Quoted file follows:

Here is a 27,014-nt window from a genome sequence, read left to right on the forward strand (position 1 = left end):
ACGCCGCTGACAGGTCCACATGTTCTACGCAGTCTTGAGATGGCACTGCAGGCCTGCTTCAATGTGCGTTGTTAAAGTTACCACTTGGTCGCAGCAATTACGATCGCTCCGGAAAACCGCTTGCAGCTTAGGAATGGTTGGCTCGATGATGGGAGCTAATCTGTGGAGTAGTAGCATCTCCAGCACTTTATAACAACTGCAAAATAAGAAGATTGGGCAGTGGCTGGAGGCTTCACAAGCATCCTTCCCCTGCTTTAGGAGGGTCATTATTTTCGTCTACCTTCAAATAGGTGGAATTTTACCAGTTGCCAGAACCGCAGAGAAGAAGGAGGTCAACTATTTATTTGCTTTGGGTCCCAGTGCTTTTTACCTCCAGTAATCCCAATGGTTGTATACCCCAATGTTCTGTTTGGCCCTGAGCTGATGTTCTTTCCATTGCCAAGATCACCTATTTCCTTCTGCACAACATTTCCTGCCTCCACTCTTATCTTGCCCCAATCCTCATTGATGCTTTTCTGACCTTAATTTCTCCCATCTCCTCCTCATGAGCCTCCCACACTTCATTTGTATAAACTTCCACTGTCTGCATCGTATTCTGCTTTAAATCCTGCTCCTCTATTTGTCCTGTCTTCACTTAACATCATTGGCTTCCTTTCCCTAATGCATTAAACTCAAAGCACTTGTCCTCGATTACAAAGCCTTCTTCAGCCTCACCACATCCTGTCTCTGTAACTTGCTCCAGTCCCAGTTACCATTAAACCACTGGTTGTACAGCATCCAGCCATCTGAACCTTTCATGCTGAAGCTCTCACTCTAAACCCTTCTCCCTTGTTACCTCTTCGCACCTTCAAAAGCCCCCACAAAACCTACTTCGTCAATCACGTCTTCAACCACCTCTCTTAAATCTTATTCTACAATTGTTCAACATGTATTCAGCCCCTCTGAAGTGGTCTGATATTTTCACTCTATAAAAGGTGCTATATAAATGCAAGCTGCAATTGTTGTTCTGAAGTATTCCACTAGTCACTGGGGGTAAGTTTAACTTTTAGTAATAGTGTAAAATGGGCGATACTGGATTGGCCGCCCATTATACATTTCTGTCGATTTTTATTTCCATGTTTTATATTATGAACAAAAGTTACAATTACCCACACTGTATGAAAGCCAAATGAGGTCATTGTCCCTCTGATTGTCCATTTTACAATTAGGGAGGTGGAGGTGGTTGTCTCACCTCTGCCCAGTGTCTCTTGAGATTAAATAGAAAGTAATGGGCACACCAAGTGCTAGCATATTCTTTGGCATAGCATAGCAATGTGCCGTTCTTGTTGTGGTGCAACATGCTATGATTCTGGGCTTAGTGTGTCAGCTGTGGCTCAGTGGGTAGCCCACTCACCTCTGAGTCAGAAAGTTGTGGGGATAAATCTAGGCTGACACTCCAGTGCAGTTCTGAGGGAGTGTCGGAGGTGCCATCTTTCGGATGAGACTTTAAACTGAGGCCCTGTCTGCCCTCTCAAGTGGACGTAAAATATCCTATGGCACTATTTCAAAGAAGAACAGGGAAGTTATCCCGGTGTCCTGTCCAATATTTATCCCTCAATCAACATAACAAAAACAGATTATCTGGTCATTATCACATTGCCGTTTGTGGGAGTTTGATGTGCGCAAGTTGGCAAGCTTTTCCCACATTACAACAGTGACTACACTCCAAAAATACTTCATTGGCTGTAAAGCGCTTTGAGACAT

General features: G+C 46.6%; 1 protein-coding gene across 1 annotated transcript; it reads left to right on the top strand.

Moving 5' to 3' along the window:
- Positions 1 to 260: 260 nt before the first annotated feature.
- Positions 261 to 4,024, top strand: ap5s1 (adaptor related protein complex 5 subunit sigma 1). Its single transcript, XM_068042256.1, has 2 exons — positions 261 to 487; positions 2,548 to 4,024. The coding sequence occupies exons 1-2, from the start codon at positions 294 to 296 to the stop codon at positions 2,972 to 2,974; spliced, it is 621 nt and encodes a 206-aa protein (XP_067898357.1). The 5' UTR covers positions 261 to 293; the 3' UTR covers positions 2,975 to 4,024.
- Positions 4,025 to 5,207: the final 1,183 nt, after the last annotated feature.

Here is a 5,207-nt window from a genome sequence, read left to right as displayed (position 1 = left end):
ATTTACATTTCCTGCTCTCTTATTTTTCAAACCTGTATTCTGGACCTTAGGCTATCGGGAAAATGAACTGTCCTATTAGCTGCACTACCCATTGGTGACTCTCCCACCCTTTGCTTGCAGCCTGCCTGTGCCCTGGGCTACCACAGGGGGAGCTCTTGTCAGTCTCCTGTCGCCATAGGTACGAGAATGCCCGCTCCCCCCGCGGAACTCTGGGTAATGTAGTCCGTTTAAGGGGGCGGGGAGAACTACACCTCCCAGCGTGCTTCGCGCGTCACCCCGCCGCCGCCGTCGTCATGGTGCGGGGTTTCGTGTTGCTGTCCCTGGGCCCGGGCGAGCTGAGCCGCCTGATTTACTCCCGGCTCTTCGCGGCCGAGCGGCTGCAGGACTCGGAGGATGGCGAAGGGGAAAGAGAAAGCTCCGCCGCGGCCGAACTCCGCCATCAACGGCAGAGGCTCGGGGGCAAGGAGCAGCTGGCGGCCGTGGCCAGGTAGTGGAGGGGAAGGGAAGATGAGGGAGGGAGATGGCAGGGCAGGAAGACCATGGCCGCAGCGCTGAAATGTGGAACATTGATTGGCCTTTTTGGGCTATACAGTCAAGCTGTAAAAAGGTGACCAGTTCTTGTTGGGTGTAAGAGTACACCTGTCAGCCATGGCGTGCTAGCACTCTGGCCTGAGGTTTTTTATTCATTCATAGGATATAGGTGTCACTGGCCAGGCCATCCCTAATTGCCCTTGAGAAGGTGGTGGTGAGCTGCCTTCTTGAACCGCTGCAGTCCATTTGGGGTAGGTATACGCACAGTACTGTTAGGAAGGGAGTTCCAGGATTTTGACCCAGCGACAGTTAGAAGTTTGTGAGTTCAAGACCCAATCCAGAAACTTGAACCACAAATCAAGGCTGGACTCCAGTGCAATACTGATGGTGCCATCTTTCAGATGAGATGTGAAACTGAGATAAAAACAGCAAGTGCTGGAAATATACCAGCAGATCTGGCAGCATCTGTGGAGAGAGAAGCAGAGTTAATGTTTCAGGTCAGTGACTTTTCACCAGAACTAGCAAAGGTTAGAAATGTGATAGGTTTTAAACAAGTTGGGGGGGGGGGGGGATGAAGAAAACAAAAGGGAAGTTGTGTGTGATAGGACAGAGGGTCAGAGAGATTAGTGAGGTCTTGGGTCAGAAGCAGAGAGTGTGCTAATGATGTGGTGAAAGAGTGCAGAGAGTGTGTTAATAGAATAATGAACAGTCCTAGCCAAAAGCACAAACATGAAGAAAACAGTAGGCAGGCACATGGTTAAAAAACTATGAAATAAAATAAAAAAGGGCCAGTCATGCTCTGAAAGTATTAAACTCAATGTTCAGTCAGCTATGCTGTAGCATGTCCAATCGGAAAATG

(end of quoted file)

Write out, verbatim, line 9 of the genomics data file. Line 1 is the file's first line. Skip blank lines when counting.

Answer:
ATTTACATTTCCTGCTCTCTTATTTTTCAAACCTGTATTCTGGACCTTAGGCTATCGGGAAAATGAACTGTCCTATTAGCTGCACTACCCATTGGTGACTCTCCCACCCTTTGCTTGCAGCCTGCCTGTGCCCTGGGCTACCACAGGGGGAGCTCTTGTCAGTCTCCTGTCGCCATAGGTACGAGAATGCCCGCTCCCCCCGCGGAACTCTGGGTAATGTAGTCCGTTTAAGGGGGCGGGGAGAACTACACCTCCCAGCGTGCTTCGCGCGTCACCCCGCCGCCGCCGTCGTCATGGTGCGGGGTTTCGTGTTGCTGTCCCTGGGCCCGGGCGAGCTGAGCCGCCTGATTTACTCCCGGCTCTTCGCGGCCGAGCGGCTGCAGGACTCGGAGGATGGCGAAGGGGAAAGAGAAAGCTCCGCCGCGGCCGAACTCCGCCATCAACGGCAGAGGCTCGGGGGCAAGGAGCAGCTGGCGGCCGTGGCCAGGTAGTGGAGGGGAAGGGAAGATGAGGGAGGGAGATGGCAGGGCAGGAAGACCATGGCCGCAGCGCTGAAATGTGGAACATTGATTGGCCTTTTTGGGCTATACAGTCAAGCTGTAAAAAGGTGACCAGTTCTTGTTGGGTGTAAGAGTACACCTGTCAGCCATGGCGTGCTAGCACTCTGGCCTGAGGTTTTTTATTCATTCATAGGATATAGGTGTCACTGGCCAGGCCATCCCTAATTGCCCTTGAGAAGGTGGTGGTGAGCTGCCTTCTTGAACCGCTGCAGTCCATTTGGGGTAGGTATACGCACAGTACTGTTAGGAAGGGAGTTCCAGGATTTTGACCCAGCGACAGTTAGAAGTTTGTGAGTTCAAGACCCAATCCAGAAACTTGAACCACAAATCAAGGCTGGACTCCAGTGCAATACTGATGGTGCCATCTTTCAGATGAGATGTGAAACTGAGATAAAAACAGCAAGTGCTGGAAATATACCAGCAGATCTGGCAGCATCTGTGGAGAGAGAAGCAGAGTTAATGTTTCAGGTCAGTGACTTTTCACCAGAACTAGCAAAGGTTAGAAATGTGATAGGTTTTAAACAAGTTGGGGGGGGGGGGGGATGAAGAAAACAAAAGGGAAGTTGTGTGTGATAGGACAGAGGGTCAGAGAGATTAGTGAGGTCTTGGGTCAGAAGCAGAGAGTGTGCTAATGATGTGGTGAAAGAGTGCAGAGAGTGTGTTAATAGAATAATGAACAGTCCTAGCCAAAAGCACAAACATGAAGAAAACAGTAGGCAGGCACATGGTTAAAAAACTATGAAATAAAATAAAAAAGGGCCAGTCATGCTCTGAAAGTATTAAACTCAATGTTCAGTCAGCTATGCTGTAGCATGTCCAATCGGAAAATG